Pinchot’s 2014 Summer Study Tour took Pinchot students, alumni and faculty to America’s “Rust Belt.” The group visited Pittsburgh, Cleveland and Detroit to explore sustainable business opportunities at these significant sites of industrial success, decline and rebirth. In this series of blogs, participants share revelations and reactions along their journey.
By James Coburn
Detroit is a dichotomy.
The city’s innovative spirit that brought us the assembly line and the modern auto industry lives on in wildly successful new enterprises like Quicken Loans. Yet Detroit’s much-publicized poverty has spawned a depressed yet resilient culture that continues to struggle to pull itself out of the gutter.
Big ideas, modest progress
The macro thinkers of Detroit’s Economic Growth Corp. are focused on job creation. Their mantra is “one job creates many,” expressing their belief that jobs are an important way to get the city back on its feet. Yet the sheer scale of the municipality – 170 square miles – makes the pace of progress seem slow.
Place-making and art are happening all over the city: On the many abandoned properties, as well as downtown, through the efforts of Ford, Quicken Loans, and business moguls like Dan Gilbert and Mike Ilitch. These efforts are attracting young talent into a city center with many buildings that only five years ago were mere skeletons of themselves. Driven leaders like Mayor Mike Duggan are tirelessly pushing ahead to create innovation areas in the city to encourage new industry and create sustainable jobs. The city is also acting as fast as resources will allow to remove the remainder of the nearly 78,000 abandoned homes and putting in up to 800 street lights a week to create a safer city.
By Gerod Rody
The handshake is a fixture in the business world, whether establishing new contacts or closing a deal.
Likewise, the pat on the shoulder has been a gesture of professional affirmation for years, though more recently it’s gone out-of-vogue as patronizing. These and other forms of touch are a valuable part of non-verbal business communication, but we at Pinchot believe that there are even deeper ways to engage. Enter the hug.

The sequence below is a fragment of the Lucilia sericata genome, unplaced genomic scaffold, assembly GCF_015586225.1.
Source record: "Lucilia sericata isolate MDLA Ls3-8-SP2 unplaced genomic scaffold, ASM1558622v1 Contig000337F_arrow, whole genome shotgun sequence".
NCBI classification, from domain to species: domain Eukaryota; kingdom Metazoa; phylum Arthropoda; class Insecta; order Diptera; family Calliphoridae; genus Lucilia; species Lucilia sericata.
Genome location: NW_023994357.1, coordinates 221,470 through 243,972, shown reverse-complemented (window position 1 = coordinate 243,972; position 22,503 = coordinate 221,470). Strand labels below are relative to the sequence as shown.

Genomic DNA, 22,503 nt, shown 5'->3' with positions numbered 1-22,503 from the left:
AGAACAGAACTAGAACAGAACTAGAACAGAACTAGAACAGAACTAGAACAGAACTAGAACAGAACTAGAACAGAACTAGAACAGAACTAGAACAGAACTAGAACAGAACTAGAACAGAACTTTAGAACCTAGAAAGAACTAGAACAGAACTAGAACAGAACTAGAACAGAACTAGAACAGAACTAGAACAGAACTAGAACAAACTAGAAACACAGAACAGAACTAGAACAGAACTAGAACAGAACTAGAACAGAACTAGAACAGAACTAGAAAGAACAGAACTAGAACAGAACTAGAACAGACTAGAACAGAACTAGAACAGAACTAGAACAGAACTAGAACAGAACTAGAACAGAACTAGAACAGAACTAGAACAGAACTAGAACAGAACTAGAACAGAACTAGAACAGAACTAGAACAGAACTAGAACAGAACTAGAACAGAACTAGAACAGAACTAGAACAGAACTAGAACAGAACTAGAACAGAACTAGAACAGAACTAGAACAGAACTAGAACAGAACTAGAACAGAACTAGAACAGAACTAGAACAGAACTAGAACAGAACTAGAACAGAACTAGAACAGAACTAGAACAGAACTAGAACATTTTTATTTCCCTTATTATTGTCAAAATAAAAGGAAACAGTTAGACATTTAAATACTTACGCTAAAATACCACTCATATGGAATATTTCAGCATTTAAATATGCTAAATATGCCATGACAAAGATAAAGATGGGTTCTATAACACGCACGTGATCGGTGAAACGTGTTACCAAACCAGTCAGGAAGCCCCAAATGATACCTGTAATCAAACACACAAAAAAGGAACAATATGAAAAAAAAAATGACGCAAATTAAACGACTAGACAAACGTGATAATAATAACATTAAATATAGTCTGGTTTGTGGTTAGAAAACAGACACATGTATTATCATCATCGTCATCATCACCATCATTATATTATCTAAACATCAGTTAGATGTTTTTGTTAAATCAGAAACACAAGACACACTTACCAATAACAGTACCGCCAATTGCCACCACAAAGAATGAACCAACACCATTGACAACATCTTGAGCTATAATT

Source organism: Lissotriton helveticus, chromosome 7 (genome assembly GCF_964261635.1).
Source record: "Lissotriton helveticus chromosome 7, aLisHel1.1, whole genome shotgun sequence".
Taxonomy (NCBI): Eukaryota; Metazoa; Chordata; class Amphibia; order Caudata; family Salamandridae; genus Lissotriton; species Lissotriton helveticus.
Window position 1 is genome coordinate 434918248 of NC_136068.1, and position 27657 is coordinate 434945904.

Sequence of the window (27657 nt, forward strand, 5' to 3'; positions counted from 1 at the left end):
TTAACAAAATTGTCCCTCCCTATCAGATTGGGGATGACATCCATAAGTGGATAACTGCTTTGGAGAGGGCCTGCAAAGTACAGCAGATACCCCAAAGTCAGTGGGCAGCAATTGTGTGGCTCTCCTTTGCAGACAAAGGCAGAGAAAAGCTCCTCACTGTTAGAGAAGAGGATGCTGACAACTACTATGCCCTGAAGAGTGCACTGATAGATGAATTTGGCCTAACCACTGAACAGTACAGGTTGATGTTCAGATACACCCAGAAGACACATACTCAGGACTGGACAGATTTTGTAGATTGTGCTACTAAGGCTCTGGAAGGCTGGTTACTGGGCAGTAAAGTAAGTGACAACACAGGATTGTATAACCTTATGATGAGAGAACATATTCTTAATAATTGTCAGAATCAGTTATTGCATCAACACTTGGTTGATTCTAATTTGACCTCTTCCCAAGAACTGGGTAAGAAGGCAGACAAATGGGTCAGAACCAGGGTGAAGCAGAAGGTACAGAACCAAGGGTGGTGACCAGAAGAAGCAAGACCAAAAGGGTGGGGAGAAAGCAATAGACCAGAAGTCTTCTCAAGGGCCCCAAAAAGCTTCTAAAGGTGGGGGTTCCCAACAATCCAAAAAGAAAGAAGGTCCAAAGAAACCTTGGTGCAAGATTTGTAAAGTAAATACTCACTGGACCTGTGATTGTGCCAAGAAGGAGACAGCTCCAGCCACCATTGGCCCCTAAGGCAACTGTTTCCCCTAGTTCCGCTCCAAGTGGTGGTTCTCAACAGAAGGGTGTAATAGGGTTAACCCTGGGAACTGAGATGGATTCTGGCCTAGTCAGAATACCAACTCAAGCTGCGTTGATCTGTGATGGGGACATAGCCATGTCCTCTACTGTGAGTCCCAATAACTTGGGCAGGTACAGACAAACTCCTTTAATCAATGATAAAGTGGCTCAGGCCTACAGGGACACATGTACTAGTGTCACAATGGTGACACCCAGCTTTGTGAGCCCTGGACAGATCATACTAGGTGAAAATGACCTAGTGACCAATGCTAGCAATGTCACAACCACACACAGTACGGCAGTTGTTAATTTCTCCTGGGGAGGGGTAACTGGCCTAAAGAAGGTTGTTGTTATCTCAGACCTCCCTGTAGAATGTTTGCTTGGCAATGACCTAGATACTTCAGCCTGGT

Scientists agree that touch is an essential human need (especially for the workplace), and while the handshake is nice and all, it doesn’t function in quite the same way as a mutually respectful embrace. According to one researcher, “Hugs have positive impacts on self-esteem, relationships and upon the body’s ability to cope with stress.”
Seattle is abuzz with excitement this week after the Seattle Seahawks beat the San Francisco 49ers to win the NFC Championship and advance to play the Denver Broncos in Super Bowl XLVIII on Feb. 2.
We at BGI congratulate the Seahawks on their exhilarating victory over a major rival. As we await the next big game, we want to also express our admiration for the Seahawks and what their sustainability efforts provide to the Seattle community even when the game is over.
The New Yorker recently published “Why Women Should Skip Business School” where they recommended that “a woman should ask herself whether her time is best spent listening to male classmates openly ruminate on whom they would ‘kill, sleep with or marry.'”
We see it a bit differently. Bainbridge Graduate Institute (BGI) is a business school where women make up the majority of our student population (53.8 percent in 2010, 56.1 percent in 2011, 60.6 percent in 2012 and expected 62 percent in 2013). BGI alumni, including women, work in every sector. They are corporate citizens, nonprofit innovators, civic leaders, and successful entrepreneurs.
Consider these thoughts by a few of our faculty, alumni, and students:
“Not all business schools are created equal. Some are created more equal than others.
By Gerod Rody
As a kid, I admired Starbucks CEO Howard Schultz, and others like him, for blazing trails to create new markets to meet the needs we didn’t yet know we had. At the time, I struggled with my own unmet needs, specifically my closeted sexuality and my yearning to figure out my life’s work. Schultz’ work spoke to me of the transformation I craved. Schultz reconfigured the coffee market by providing spaces for community connection. I redefined my identity by coming out as a gay man. And I revolutionized my values as I earned my MBA in Sustainable Business at the Bainbridge Graduate Institute.
Now, years later as a happy gay man making an impact in sustainability, I see my early hero of market transformation using his influential company to again rethink the role of business. Starbucks is not the only company to tout their stance on marriage equality, but they are certainly one of the most visible. And, in my opinion they’ve earned the headlines.